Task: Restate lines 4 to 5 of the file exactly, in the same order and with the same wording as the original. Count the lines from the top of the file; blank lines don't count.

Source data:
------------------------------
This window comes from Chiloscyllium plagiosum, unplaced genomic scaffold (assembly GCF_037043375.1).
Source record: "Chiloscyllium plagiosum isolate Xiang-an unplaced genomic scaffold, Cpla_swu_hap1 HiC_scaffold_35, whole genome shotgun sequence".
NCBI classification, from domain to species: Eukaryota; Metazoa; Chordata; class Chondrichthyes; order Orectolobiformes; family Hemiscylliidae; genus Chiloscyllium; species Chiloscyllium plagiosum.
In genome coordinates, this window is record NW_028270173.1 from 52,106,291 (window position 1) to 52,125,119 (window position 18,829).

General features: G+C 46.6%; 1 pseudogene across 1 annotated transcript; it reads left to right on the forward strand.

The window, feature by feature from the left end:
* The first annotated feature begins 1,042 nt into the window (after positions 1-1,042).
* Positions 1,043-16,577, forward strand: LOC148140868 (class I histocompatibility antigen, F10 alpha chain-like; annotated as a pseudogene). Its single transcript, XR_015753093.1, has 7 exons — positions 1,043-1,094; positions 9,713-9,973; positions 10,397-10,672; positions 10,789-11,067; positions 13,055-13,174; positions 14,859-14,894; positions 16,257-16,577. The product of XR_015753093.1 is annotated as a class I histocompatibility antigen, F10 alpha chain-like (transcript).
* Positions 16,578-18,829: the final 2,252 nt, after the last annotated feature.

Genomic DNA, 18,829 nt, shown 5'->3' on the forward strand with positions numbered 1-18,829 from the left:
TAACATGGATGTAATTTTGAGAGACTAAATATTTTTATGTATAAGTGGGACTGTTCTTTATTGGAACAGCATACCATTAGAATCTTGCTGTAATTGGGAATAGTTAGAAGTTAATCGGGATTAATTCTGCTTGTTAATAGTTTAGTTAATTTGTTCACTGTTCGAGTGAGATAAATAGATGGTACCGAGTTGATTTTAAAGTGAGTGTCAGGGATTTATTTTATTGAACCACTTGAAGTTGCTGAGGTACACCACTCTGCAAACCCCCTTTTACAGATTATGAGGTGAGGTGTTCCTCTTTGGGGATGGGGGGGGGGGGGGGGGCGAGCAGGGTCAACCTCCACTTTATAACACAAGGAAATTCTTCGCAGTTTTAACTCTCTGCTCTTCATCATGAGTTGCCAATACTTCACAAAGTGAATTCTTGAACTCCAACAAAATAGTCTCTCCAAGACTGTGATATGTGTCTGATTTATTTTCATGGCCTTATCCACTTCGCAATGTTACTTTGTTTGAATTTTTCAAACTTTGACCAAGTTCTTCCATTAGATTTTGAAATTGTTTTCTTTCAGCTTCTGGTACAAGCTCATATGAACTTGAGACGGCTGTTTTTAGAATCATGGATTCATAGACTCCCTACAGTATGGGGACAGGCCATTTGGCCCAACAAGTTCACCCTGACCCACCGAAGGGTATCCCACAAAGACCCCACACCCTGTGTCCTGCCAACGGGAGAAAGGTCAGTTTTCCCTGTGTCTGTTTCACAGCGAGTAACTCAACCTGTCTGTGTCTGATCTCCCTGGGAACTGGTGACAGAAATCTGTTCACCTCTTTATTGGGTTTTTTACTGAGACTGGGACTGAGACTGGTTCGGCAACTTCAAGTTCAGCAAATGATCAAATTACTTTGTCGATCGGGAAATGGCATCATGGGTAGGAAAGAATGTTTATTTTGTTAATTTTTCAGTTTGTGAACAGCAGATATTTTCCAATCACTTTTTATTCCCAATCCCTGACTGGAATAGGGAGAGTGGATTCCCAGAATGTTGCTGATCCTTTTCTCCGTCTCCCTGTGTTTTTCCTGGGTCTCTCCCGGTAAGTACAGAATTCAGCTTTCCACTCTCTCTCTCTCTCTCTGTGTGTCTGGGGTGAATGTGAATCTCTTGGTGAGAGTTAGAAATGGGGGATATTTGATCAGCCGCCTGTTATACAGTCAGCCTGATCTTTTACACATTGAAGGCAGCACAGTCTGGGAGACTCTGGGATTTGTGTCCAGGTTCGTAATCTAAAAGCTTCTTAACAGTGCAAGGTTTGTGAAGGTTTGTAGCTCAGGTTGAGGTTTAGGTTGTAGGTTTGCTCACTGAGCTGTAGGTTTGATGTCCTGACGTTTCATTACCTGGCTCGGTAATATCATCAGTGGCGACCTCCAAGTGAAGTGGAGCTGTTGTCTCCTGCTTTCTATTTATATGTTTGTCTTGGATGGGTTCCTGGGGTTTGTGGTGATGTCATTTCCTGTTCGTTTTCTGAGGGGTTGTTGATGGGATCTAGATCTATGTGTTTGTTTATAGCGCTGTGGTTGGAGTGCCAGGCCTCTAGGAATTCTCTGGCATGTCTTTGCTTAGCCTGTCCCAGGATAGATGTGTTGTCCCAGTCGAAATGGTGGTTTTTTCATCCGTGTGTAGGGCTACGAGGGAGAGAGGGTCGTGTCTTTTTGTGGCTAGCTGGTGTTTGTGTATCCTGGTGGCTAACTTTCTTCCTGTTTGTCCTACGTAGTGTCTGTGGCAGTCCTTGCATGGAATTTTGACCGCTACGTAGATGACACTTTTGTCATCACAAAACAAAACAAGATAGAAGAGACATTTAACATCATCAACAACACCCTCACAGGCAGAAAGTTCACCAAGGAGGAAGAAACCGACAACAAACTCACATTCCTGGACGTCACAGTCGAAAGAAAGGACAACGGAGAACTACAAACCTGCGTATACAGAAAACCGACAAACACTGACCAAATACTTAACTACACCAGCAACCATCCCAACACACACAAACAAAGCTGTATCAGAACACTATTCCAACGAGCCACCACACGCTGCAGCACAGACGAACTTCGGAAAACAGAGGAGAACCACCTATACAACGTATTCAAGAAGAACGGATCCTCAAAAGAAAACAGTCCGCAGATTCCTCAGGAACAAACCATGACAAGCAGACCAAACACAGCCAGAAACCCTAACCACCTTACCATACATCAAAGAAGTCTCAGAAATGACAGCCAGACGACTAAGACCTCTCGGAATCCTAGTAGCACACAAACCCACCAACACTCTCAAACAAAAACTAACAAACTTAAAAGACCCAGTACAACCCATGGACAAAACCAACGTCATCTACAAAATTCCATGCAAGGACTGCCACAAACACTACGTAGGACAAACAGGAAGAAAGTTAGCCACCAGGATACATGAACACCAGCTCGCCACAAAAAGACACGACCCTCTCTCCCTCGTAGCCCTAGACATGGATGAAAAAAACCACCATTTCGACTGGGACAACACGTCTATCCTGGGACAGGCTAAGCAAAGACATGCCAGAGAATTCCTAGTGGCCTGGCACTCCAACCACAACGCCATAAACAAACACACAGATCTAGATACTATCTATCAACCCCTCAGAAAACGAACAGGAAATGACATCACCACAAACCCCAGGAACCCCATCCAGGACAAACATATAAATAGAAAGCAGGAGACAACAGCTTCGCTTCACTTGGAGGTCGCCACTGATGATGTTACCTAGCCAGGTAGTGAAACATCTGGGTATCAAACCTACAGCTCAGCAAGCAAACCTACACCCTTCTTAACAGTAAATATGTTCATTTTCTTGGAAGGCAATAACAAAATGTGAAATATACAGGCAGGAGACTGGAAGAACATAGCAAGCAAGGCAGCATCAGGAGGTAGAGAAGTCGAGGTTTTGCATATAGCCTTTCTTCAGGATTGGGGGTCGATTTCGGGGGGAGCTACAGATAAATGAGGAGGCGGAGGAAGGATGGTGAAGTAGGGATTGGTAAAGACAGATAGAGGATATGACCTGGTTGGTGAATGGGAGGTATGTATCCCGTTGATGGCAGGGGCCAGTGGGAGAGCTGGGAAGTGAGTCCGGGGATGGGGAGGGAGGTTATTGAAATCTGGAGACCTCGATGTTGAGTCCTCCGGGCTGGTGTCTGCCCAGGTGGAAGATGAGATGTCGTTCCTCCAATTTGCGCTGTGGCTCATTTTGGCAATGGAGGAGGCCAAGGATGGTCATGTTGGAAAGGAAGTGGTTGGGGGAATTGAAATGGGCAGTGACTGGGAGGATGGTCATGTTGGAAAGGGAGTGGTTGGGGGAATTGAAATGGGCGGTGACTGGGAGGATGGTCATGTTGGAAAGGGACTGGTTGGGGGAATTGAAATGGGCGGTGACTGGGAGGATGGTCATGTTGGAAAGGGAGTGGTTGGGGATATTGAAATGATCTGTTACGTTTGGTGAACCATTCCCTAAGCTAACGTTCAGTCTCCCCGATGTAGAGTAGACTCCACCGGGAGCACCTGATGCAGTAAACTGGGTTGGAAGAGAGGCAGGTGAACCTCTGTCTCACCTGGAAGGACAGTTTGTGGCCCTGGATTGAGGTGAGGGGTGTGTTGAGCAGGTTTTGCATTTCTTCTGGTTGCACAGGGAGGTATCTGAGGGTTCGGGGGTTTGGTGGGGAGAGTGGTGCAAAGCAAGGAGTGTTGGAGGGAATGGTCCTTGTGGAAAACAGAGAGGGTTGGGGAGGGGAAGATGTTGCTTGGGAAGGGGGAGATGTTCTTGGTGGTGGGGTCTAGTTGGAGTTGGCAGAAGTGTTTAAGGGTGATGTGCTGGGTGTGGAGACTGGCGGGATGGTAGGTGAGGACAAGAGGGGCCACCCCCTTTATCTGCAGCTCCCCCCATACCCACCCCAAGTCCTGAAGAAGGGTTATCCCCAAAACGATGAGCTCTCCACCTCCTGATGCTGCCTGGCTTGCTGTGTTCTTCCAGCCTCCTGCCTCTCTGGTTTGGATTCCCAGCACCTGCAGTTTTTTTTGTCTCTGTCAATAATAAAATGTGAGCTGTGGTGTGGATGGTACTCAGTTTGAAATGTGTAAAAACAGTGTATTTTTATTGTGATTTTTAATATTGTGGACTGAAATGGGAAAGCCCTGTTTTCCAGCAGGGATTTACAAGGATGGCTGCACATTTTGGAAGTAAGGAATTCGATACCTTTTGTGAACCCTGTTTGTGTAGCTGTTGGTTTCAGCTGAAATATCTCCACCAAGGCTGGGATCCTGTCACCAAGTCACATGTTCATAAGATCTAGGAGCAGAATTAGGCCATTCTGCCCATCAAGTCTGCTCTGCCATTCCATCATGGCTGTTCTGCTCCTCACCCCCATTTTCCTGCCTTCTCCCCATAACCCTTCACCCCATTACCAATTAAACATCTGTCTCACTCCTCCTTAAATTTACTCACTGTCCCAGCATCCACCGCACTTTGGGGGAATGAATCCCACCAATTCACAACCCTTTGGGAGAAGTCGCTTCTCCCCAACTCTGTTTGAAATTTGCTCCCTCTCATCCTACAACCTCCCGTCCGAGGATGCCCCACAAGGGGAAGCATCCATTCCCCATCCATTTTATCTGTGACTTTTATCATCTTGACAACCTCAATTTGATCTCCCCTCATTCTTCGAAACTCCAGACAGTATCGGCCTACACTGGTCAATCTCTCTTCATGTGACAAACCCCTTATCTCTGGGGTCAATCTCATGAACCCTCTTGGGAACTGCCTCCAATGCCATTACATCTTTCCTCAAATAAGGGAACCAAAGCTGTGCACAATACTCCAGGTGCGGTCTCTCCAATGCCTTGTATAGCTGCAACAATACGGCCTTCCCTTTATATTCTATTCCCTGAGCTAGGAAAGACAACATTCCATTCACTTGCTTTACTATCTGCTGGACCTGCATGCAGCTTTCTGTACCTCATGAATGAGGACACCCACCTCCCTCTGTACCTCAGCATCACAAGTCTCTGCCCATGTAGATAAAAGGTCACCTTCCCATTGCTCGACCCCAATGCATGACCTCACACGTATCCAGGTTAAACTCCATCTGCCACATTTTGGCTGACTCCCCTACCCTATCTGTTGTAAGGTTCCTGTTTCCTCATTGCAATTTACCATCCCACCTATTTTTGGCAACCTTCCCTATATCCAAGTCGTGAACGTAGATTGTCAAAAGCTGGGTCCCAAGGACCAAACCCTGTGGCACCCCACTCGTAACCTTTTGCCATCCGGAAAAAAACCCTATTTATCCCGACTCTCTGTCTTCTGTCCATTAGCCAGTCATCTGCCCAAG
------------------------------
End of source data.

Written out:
In genome coordinates, this window is record NW_028270173.1 from 52,106,291 (window position 1) to 52,125,119 (window position 18,829).

General features: G+C 46.6%; 1 pseudogene across 1 annotated transcript; it reads left to right on the forward strand.